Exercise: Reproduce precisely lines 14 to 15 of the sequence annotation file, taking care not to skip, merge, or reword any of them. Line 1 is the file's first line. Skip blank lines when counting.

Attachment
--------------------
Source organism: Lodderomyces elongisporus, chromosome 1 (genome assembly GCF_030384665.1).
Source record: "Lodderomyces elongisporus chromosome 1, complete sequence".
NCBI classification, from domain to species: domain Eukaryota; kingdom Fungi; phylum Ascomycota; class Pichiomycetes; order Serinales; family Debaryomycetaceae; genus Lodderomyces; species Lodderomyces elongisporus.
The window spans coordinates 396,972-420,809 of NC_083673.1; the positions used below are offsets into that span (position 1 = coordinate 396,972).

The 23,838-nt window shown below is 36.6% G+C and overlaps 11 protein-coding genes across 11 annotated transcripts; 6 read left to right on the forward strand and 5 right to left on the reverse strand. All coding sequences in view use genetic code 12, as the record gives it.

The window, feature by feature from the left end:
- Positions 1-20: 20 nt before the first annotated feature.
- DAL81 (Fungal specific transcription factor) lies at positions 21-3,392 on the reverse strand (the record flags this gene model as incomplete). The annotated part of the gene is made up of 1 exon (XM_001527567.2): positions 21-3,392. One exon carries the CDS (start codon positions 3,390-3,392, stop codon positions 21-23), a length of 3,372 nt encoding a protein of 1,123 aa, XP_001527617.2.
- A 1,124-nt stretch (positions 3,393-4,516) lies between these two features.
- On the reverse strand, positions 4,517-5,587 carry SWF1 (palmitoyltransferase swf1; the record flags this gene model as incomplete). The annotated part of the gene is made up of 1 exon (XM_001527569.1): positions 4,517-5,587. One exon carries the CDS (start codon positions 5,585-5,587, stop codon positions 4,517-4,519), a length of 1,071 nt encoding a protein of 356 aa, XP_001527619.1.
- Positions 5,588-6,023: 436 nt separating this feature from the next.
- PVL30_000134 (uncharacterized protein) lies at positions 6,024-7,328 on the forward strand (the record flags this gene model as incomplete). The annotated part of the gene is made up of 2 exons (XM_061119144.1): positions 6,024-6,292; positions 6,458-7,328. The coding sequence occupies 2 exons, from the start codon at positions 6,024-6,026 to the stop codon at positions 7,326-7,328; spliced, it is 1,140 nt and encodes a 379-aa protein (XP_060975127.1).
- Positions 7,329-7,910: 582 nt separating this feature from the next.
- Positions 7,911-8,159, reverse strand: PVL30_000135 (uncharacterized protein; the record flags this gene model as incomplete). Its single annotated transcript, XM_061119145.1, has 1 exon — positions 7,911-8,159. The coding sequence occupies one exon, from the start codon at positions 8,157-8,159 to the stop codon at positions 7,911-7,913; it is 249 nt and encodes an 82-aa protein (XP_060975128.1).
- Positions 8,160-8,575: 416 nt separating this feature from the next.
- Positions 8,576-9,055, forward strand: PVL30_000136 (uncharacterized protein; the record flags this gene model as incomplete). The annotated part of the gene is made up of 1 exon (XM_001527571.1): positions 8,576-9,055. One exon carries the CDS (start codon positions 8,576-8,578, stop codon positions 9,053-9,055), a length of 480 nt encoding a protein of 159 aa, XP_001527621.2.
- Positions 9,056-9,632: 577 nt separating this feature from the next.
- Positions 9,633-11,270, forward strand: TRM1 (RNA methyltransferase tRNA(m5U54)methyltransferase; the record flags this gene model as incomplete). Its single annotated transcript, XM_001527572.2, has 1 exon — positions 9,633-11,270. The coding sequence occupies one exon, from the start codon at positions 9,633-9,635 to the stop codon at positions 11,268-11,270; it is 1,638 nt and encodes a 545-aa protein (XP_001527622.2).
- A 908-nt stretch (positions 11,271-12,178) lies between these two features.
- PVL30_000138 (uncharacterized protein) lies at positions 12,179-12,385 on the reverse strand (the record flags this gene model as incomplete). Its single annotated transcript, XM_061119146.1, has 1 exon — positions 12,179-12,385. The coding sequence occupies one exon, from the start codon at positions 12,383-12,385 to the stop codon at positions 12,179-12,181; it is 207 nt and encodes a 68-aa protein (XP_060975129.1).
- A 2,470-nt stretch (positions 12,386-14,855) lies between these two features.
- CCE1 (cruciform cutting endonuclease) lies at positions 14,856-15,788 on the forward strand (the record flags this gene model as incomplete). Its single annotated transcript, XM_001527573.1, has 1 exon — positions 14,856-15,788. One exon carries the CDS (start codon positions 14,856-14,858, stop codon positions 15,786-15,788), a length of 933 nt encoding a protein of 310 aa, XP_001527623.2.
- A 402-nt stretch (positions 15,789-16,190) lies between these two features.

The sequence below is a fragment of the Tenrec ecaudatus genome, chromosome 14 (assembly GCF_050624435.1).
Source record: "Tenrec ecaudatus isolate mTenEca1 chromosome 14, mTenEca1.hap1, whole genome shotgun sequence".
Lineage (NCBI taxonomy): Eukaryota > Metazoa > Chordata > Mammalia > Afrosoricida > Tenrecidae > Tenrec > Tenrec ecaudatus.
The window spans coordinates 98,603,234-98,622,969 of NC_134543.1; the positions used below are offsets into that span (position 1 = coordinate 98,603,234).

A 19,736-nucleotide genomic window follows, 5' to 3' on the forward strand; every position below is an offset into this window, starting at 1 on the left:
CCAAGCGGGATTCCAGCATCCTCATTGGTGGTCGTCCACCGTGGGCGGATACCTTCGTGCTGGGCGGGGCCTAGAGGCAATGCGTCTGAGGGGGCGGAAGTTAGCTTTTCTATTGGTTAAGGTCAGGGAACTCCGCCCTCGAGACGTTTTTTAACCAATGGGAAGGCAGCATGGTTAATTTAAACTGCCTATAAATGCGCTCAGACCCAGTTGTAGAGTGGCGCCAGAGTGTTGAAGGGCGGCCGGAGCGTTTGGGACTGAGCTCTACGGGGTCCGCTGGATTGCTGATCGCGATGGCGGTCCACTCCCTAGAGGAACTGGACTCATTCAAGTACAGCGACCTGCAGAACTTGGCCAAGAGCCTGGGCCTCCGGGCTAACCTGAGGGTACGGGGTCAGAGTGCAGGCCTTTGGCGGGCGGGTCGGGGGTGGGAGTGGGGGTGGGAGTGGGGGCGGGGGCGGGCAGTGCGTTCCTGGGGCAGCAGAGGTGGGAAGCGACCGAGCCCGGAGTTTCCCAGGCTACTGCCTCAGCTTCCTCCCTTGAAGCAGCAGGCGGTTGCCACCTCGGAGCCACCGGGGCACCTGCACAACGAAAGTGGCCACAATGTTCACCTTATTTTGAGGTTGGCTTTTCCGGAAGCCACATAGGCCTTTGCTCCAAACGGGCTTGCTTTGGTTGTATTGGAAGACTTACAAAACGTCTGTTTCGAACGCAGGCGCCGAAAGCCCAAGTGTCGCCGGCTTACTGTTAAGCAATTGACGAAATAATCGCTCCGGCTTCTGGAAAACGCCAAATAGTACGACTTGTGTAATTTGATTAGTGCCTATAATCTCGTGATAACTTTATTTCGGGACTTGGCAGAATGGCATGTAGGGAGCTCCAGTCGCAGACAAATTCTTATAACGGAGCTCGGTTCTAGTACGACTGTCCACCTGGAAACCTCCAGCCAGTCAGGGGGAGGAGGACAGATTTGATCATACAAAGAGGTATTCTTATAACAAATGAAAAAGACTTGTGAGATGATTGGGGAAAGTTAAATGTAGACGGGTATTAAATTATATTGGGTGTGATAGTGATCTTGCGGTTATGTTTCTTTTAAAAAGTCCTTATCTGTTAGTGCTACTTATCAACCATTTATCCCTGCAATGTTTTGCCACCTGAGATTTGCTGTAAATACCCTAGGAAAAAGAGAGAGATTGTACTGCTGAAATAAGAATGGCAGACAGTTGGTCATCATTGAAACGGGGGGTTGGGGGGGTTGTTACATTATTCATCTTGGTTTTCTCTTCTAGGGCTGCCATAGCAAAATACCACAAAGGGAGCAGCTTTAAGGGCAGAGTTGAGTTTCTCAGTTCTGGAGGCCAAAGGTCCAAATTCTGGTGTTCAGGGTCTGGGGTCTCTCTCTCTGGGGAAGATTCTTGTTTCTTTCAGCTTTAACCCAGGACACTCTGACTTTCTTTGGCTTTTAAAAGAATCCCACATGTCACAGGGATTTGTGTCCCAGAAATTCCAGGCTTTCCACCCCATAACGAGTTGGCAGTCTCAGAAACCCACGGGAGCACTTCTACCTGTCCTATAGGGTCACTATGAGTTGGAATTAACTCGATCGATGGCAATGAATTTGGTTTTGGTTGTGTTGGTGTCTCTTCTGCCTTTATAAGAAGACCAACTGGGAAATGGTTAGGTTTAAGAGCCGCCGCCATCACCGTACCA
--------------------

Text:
- Positions 7,911-8,159, reverse strand: PVL30_000135 (uncharacterized protein; the record flags this gene model as incomplete). Its single annotated transcript, XM_061119145.1, has 1 exon — positions 7,911-8,159. The coding sequence occupies one exon, from the start codon at positions 8,157-8,159 to the stop codon at positions 7,911-7,913; it is 249 nt and encodes an 82-aa protein (XP_060975128.1).
- Positions 8,160-8,575: 416 nt separating this feature from the next.